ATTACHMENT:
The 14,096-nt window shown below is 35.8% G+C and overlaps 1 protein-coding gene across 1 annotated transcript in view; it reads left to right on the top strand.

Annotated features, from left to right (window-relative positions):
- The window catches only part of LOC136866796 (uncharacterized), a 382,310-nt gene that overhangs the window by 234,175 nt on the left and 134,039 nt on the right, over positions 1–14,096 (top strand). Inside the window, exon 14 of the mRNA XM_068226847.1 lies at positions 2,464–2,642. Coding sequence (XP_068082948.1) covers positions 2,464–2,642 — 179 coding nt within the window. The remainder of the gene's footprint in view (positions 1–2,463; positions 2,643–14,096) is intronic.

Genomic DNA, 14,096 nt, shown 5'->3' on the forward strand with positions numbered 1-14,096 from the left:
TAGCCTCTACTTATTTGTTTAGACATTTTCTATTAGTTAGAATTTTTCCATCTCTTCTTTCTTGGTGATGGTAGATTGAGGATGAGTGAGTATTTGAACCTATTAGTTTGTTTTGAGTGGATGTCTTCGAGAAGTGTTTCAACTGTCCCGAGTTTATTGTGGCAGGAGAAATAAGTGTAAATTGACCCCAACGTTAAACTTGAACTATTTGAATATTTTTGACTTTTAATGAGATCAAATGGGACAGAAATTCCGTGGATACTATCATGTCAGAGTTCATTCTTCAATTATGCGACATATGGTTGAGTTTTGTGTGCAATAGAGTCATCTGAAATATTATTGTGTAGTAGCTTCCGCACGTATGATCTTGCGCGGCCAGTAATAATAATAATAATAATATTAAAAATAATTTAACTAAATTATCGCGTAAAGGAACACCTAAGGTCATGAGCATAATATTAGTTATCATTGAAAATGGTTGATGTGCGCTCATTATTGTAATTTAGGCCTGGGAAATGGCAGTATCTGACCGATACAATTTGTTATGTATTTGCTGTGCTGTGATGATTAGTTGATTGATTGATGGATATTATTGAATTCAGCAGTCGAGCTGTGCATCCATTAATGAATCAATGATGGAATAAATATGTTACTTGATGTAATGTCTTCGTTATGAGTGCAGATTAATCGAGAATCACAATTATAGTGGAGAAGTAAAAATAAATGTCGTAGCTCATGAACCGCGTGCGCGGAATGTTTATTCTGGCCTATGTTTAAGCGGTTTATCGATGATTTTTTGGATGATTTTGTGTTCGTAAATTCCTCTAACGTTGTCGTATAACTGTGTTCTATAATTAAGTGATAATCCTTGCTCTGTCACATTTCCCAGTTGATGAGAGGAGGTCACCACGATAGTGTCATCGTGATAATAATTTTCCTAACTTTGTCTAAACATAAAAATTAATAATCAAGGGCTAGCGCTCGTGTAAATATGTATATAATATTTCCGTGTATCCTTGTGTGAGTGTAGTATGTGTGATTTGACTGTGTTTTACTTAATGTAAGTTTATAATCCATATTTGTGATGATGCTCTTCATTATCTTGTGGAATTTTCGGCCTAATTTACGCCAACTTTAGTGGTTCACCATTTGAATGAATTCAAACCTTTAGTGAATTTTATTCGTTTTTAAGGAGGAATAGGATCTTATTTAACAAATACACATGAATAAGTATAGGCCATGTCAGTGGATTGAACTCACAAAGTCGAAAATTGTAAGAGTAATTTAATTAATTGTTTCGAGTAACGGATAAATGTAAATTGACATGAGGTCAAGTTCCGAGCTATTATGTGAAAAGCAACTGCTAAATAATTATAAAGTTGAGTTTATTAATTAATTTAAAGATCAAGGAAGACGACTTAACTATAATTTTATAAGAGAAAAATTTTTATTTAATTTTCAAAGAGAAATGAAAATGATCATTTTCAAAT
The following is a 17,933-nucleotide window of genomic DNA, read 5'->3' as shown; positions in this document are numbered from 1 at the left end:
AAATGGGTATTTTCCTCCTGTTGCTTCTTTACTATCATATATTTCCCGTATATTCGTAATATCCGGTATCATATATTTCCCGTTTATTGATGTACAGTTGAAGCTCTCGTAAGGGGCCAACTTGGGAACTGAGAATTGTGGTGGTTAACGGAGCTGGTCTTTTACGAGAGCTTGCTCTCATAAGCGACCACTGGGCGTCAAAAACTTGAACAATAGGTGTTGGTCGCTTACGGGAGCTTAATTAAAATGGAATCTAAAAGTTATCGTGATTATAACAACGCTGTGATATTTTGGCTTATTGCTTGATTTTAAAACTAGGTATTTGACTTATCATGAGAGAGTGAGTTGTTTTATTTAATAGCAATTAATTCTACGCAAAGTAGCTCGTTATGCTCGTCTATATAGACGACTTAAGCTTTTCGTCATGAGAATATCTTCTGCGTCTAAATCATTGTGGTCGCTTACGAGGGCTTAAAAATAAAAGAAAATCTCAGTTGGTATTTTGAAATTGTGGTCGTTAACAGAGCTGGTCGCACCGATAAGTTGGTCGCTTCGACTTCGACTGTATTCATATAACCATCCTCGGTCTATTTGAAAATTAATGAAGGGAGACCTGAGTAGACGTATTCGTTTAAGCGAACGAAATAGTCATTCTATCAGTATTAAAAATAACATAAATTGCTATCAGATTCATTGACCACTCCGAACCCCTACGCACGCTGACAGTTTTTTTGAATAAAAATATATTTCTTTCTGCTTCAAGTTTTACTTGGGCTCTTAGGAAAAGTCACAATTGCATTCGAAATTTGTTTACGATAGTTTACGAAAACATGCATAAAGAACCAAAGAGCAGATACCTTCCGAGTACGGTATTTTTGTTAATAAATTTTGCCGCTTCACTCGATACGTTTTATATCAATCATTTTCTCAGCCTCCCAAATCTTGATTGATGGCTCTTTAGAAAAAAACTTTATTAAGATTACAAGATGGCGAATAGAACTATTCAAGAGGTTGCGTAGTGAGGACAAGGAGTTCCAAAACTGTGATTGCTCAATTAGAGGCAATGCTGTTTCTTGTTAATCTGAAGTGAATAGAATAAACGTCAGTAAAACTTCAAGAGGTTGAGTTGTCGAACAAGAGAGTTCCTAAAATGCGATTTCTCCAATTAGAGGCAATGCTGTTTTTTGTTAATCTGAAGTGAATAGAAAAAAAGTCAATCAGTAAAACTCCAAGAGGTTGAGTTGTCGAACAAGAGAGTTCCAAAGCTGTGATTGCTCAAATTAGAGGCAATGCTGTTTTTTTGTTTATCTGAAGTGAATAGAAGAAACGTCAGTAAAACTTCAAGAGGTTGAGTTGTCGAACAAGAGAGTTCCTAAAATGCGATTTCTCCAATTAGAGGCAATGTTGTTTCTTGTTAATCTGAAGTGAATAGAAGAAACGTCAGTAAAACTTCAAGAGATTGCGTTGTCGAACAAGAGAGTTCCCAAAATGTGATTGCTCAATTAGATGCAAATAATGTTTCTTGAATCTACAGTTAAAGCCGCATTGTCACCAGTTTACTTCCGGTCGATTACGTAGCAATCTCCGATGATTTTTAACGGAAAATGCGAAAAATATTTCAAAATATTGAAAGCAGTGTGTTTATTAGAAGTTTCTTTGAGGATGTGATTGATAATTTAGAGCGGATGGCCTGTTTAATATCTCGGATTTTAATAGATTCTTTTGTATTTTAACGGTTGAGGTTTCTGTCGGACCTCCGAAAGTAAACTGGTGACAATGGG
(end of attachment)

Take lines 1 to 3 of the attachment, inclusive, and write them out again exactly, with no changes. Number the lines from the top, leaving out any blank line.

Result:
The 14,096-nt window shown below is 35.8% G+C and overlaps 1 protein-coding gene across 1 annotated transcript in view; it reads left to right on the top strand.

Annotated features, from left to right (window-relative positions):
- The window catches only part of LOC136866796 (uncharacterized), a 382,310-nt gene that overhangs the window by 234,175 nt on the left and 134,039 nt on the right, over positions 1–14,096 (top strand). Inside the window, exon 14 of the mRNA XM_068226847.1 lies at positions 2,464–2,642. Coding sequence (XP_068082948.1) covers positions 2,464–2,642 — 179 coding nt within the window. The remainder of the gene's footprint in view (positions 1–2,463; positions 2,643–14,096) is intronic.